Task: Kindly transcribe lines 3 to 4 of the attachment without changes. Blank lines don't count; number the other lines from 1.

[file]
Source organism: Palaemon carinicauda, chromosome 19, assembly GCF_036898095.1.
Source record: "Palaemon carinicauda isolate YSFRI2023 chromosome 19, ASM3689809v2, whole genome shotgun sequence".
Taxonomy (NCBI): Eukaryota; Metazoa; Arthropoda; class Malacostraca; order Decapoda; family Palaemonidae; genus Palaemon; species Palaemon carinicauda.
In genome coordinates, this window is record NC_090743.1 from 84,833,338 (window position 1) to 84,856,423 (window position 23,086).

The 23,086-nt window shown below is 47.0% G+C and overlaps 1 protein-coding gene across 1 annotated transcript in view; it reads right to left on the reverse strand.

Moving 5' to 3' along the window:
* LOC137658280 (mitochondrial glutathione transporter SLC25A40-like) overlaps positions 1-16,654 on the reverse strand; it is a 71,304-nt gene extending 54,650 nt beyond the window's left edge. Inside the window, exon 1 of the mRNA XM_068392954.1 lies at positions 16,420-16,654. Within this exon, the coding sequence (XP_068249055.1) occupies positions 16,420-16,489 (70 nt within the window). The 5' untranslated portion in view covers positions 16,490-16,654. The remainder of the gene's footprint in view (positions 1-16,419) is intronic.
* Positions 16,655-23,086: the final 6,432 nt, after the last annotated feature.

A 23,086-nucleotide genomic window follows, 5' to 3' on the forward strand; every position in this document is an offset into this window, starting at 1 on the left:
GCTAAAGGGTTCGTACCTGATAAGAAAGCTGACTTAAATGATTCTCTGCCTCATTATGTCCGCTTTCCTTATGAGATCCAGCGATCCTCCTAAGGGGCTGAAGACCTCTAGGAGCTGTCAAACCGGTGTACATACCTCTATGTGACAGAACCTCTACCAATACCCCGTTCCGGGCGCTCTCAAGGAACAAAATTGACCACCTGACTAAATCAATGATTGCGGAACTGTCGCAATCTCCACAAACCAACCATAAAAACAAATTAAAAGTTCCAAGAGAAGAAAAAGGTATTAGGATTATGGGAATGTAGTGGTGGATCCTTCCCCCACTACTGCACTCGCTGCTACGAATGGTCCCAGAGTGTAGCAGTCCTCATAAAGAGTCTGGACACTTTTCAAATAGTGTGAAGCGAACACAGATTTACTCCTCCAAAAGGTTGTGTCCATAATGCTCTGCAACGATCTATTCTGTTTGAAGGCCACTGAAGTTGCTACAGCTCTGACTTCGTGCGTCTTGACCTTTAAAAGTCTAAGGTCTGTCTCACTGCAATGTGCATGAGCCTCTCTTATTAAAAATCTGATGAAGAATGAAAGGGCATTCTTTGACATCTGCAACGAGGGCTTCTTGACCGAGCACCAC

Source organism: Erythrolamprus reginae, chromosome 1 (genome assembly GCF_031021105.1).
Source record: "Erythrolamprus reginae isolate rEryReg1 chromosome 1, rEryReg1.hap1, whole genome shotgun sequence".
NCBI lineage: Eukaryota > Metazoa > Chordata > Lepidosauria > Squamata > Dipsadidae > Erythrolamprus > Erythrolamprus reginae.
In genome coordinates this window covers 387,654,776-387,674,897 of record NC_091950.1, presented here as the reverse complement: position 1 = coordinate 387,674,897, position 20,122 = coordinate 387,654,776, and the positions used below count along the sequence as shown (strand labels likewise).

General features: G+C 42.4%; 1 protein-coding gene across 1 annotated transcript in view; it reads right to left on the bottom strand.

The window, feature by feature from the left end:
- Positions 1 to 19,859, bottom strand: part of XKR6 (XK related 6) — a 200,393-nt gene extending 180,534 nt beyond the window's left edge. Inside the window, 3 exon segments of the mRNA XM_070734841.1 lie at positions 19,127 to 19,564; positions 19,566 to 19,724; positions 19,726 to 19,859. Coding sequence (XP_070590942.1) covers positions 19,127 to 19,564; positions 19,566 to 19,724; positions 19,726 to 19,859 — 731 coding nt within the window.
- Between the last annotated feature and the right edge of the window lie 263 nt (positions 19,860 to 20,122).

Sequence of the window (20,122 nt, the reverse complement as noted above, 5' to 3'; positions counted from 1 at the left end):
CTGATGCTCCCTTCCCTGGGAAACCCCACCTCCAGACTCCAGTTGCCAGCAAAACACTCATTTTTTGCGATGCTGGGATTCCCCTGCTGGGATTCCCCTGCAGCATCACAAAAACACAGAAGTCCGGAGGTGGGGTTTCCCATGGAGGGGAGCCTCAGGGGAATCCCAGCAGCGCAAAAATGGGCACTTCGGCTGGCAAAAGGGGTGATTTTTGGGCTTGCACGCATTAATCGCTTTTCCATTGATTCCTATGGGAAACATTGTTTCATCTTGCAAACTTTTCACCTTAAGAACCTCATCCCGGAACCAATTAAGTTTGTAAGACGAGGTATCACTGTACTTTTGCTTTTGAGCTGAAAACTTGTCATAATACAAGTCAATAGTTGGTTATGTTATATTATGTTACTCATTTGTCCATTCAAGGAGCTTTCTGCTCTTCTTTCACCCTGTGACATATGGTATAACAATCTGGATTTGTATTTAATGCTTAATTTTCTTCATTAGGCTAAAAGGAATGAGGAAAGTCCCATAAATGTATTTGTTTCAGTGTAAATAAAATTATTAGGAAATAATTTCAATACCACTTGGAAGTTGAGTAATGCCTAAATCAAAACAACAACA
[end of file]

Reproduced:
Taxonomy (NCBI): Eukaryota; Metazoa; Arthropoda; class Malacostraca; order Decapoda; family Palaemonidae; genus Palaemon; species Palaemon carinicauda.
In genome coordinates, this window is record NC_090743.1 from 84,833,338 (window position 1) to 84,856,423 (window position 23,086).